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The Brooklyn Bridge: An Engineering Marvel

In 1869, the construction of the Brooklyn Bridge began; it was opened on May 24, 1883, after fourteen years of labor, that day, 150,300 people and 1,800 vehicles crossed the bridge. This bridge was originally named the New York and Brooklyn Bridge; it is among the oldest suspension bridges of the country. This bridge has a stretch of 1,834 m (6,016 feet) over East River. At the moment of its completion, the Brooklyn Bridge was the first suspension bridge of steel-wire of the world. Around 27 people died during the construction of the bridge.

John August Roebling owned the architectural firm that designed this bridge. Today, the Brooklyn Bridge has six lanes for vehicles and a separate walkway in the centerline that pedestrians and bicycles can use.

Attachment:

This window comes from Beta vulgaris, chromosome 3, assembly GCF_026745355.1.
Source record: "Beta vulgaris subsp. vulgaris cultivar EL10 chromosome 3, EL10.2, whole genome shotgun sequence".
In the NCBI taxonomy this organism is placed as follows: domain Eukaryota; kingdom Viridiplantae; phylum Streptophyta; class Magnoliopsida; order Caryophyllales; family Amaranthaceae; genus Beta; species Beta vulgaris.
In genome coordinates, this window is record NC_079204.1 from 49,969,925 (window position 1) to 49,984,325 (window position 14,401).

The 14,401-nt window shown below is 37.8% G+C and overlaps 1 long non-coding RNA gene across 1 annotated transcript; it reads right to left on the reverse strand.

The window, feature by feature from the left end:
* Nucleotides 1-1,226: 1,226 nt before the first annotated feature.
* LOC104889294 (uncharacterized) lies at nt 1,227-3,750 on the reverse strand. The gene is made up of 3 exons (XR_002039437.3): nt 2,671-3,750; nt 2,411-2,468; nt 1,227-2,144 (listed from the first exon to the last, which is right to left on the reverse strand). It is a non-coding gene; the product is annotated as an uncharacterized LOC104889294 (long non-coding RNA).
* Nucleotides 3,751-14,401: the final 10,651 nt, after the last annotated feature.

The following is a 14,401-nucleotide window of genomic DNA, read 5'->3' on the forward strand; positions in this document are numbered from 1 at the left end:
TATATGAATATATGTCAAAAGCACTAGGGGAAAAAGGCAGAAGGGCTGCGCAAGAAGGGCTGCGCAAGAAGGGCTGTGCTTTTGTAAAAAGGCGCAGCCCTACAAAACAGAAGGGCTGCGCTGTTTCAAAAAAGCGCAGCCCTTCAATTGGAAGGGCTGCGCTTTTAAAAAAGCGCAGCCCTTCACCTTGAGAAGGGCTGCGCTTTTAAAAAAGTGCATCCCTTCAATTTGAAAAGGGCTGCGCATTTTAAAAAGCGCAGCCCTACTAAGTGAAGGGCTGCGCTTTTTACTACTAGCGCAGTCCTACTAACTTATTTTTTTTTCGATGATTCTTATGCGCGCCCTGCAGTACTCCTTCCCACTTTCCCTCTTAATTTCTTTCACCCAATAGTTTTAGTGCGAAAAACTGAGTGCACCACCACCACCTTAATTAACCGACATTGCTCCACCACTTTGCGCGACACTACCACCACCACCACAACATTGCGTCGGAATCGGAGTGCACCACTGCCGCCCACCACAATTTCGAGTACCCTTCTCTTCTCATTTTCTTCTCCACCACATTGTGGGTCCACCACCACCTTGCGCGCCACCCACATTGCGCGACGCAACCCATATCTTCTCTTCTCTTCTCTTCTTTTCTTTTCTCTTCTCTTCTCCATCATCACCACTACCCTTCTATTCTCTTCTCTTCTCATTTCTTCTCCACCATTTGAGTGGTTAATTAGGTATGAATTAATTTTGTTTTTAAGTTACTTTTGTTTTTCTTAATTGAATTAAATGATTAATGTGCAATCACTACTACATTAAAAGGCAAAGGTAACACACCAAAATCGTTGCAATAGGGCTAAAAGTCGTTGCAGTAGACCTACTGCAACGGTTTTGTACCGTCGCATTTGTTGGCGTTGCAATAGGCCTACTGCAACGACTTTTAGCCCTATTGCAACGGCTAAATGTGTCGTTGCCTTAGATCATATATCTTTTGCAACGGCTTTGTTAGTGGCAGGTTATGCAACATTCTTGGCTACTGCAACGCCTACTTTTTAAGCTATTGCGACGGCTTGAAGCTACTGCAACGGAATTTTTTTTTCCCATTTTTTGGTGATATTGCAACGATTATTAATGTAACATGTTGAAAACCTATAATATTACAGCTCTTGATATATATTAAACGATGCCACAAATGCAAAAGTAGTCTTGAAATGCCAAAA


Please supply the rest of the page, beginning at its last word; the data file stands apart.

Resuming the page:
The Brooklyn Bridge embodies optimism, exemplifies what technology is capable of and is a reflex tenacity and sacrifice. In the late 20th century, John Perry wrote that the builders of the bridge needed a leap of faith to control the technology with their abilities.

The American Society of Civil Engineers designated the Brooklyn Bridge as a National Historic Civil Engineering Landmark and the federal government designated it as a National Historic Landmark. According to the Annual Average Daily Traffic (AADT), this bridge carries 145,000 vehicles a day.

Being able to climb over the river and cross from Brooklyn to Manhattan is an experience that every pedestrian wants to live. If you go to New York, do not forget to admire this amazing structure.

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